acetate, “gyplure”, which is reported to be just as active as the
gypsy moth attractant. We have also synthesized this substance stereospecifically and found it to be completely inactive. It follows that the structure given for the gypsy moth
attractant cannot be correct.
Isolation and structural elucidation of the sex attractant of
the American cockroach (Periplaneta americana) were also
reported by Jacobson et al.; after publication of a total synthesis of this cyclopropane derivative by Day and Whiting[4],
which yielded a biologically inactive product, they later
retracted their claims.
The sex attractant of the pink bollworm moth (Pectinophora
gossypiella S.) is given by Jacobson et al. 151 as lO-propyl-5frans,9-tridecadien-l-ol, “propylure”. On carrying out a
sterically non-uniform synthesis we obtained a product
completely lacking activity. Jacobson [61 repeated the synthesis and isolated the pure trans compound from the mixture
of isomers. The presence of 15-20% of the cis compound
was said to inactivate the attractant completely. This finding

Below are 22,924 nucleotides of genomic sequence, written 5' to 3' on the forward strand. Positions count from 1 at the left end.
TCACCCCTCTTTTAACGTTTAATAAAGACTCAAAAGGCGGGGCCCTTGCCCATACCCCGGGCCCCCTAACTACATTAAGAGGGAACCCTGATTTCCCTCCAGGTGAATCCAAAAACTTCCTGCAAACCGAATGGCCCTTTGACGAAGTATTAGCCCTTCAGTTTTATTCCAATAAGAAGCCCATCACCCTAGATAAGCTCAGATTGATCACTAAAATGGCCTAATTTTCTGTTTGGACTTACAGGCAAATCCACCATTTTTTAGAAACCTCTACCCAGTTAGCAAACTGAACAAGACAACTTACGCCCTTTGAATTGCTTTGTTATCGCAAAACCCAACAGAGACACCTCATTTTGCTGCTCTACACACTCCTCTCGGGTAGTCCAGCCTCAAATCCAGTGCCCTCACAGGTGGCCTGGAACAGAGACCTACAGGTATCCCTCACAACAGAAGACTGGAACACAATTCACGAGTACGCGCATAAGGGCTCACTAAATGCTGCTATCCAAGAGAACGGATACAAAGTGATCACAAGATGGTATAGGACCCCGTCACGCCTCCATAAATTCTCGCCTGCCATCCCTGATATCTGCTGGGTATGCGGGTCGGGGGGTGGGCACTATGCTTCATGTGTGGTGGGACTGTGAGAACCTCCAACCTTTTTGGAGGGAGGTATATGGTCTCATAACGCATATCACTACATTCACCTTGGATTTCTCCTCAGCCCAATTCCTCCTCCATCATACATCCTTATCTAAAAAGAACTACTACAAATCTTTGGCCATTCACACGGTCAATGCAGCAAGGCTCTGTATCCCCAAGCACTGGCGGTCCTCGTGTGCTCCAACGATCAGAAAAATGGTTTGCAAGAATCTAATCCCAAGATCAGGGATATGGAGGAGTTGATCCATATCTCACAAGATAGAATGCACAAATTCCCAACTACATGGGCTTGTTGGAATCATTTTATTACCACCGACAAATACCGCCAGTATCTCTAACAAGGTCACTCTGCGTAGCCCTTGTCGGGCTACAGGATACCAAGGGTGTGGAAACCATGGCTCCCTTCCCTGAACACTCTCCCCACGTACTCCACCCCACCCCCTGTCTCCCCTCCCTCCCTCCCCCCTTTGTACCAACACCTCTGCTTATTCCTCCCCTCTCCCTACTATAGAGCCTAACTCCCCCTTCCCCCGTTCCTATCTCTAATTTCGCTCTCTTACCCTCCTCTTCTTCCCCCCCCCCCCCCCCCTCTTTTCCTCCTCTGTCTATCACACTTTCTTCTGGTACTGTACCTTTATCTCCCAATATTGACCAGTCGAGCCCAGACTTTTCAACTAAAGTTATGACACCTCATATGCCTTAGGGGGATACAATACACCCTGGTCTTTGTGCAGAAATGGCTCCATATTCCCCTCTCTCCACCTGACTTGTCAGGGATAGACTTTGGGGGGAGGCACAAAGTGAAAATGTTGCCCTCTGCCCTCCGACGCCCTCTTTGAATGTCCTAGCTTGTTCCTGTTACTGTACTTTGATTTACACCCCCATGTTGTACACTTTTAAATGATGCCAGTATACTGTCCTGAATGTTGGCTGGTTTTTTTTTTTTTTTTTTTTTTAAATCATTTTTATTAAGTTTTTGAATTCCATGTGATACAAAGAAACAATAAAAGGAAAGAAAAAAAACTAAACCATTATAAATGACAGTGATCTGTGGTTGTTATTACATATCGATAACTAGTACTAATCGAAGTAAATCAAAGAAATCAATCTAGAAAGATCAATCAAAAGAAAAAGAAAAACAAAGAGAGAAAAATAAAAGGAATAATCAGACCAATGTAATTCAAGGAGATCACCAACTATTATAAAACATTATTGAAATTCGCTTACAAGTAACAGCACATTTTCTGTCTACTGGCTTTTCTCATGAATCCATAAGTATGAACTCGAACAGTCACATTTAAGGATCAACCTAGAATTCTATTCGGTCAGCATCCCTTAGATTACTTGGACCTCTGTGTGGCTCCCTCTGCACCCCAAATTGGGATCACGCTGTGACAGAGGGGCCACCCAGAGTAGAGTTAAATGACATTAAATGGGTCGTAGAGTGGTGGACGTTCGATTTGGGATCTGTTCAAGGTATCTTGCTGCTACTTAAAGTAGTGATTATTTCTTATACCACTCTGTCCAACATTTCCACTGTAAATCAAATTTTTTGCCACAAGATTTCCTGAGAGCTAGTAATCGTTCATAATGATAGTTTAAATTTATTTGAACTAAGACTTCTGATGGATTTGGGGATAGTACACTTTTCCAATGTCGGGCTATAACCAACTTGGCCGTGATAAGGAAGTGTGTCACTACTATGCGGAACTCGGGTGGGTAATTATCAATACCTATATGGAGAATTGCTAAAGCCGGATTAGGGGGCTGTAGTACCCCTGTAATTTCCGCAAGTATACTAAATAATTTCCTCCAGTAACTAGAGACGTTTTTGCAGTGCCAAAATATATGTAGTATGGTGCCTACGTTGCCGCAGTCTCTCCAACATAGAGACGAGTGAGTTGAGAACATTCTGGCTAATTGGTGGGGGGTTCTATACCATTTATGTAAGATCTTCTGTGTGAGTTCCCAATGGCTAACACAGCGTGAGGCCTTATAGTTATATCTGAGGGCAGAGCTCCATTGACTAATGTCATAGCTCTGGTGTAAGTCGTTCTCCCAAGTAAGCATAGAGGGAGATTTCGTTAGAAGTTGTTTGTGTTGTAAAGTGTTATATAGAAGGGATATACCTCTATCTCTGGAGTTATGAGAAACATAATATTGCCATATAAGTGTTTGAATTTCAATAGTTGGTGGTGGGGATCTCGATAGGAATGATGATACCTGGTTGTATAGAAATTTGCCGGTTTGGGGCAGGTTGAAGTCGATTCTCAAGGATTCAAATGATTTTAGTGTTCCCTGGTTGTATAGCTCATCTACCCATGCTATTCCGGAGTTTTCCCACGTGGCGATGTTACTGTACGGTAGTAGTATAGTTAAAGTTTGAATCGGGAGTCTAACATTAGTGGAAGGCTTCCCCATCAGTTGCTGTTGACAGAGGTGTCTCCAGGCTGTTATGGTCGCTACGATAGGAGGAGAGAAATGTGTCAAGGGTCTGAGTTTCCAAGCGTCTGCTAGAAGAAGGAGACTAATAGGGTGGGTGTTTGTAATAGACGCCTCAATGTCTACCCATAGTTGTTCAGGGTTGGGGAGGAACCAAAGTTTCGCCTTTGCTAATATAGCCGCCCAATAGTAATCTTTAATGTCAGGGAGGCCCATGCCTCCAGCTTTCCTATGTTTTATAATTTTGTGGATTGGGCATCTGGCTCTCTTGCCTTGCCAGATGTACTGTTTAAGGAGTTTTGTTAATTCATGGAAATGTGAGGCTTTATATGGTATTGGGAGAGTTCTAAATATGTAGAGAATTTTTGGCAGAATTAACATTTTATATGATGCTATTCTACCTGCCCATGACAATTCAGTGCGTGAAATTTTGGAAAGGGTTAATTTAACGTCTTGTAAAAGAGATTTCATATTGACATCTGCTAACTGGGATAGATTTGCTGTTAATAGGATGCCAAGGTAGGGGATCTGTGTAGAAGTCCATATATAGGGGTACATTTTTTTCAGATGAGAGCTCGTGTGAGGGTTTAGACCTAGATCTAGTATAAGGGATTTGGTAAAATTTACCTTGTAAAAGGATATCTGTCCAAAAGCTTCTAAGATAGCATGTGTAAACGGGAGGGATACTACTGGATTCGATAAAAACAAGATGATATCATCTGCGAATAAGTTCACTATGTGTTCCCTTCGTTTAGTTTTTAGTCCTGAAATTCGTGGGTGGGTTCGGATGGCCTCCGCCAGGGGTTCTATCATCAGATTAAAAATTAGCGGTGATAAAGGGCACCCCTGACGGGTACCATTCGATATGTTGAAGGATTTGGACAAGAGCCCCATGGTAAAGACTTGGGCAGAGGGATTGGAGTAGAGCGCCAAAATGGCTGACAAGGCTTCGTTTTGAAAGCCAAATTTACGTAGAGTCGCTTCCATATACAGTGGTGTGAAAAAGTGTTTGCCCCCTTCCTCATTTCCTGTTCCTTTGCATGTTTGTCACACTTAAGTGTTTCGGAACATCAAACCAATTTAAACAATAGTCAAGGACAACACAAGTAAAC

is the same as in the case of the gypsy moth attractant and
rather unlikely, particularly in view of reports that the activity of propylure in field tests depends on the presence of
: mosquito repellent
activators (N,N-diethyl-m-toluamide
Autan @) 171 and that 7-cis-hexadecenylacetate, “hexalure”, is
considerably more active than propylure and is not inhibited
by the trans compound [81.
HoHzcd
OH OH
Surprisingly, it was found that the pure anomers (6) or (7)
are partially anomerized to the pteridine-N-8-riboside during
both the catalytic hydrogenation of the 5-nitro to the 5amino group and the reaction with glyoxylate. Compounds
(8)and ( 9 ) could be separated by preparative layer chromatography.
Lecture at Wuppertal, April 8, 1970 IVB 237 IE]
German version: Angew. Chem. 82, 450 (1970)
In the present state of uncertainty regarding their mode of
action, the pheromones of other insects, which are possibly
only quantitatively definite mixtures of three or four synergically acting components, can hardly be used as models for
studies on the problem whether insect pests can be attracted
specifically to some central position. This paramount question
of modern pest control still cannot be answered owing to the
confusion present in this field of research.
Lecture at Kiel on April 16, and
at Erlangen on May 29, 1970 IVB 238 IEI
German version: Angew. Chem. 82, 485 (1970)
[*I Priv.-Doz. Dr. K. Eiter
[*I Prof. Dr.
W. Pfleiderer
Fachbereich Chemie, Universitat
775 Konstanz, Jakob-Burckhardt-Strasse(Germany)
468
Farbenfabriken Bayer,
Wissenschaftliches Hauptlaboratorium
509 Leverkusen-Bayerwerk(Germany)
Angew. Chem. internat. Edit.
/ Vol. 9 (1970) / No. 6